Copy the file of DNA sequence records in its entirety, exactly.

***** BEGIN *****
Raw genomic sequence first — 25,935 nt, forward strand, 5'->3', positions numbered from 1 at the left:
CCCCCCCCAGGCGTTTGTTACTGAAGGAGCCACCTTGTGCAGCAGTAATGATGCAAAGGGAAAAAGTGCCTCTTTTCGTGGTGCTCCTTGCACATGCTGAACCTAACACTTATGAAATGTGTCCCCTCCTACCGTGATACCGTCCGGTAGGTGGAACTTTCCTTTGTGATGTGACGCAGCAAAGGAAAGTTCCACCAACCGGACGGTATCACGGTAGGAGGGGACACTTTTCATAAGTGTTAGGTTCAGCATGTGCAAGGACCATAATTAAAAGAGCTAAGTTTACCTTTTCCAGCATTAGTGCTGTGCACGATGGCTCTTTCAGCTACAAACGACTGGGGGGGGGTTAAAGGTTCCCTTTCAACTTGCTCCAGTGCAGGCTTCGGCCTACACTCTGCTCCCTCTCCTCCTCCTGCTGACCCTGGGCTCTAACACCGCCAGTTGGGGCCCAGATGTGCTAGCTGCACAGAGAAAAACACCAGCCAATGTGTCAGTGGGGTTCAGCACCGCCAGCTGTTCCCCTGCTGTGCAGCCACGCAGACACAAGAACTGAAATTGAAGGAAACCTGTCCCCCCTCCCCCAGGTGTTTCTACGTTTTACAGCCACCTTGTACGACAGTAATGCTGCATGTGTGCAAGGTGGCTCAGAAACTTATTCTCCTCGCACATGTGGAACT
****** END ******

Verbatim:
Raw genomic sequence first — 25,935 nt, forward strand, 5'->3', positions numbered from 1 at the left:
CCCCCCCCAGGCGTTTGTTACTGAAGGAGCCACCTTGTGCAGCAGTAATGATGCAAAGGGAAAAAGTGCCTCTTTTCGTGGTGCTCCTTGCACATGCTGAACCTAACACTTATGAAATGTGTCCCCTCCTACCGTGATACCGTCCGGTAGGTGGAACTTTCCTTTGTGATGTGACGCAGCAAAGGAAAGTTCCACCAACCGGACGGTATCACGGTAGGAGGGGACACTTTTCATAAGTGTTAGGTTCAGCATGTGCAAGGACCATAATTAAAAGAGCTAAGTTTACCTTTTCCAGCATTAGTGCTGTGCACGATGGCTCTTTCAGCTACAAACGACTGGGGGGGGGTTAAAGGTTCCCTTTCAACTTGCTCCAGTGCAGGCTTCGGCCTACACTCTGCTCCCTCTCCTCCTCCTGCTGACCCTGGGCTCTAACACCGCCAGTTGGGGCCCAGATGTGCTAGCTGCACAGAGAAAAACACCAGCCAATGTGTCAGTGGGGTTCAGCACCGCCAGCTGTTCCCCTGCTGTGCAGCCACGCAGACACAAGAACTGAAATTGAAGGAAACCTGTCCCCCCTCCCCCAGGTGTTTCTACGTTTTACAGCCACCTTGTACGACAGTAATGCTGCATGTGTGCAAGGTGGCTCAGAAACTTATTCTCCTCGCACATGTGGAACT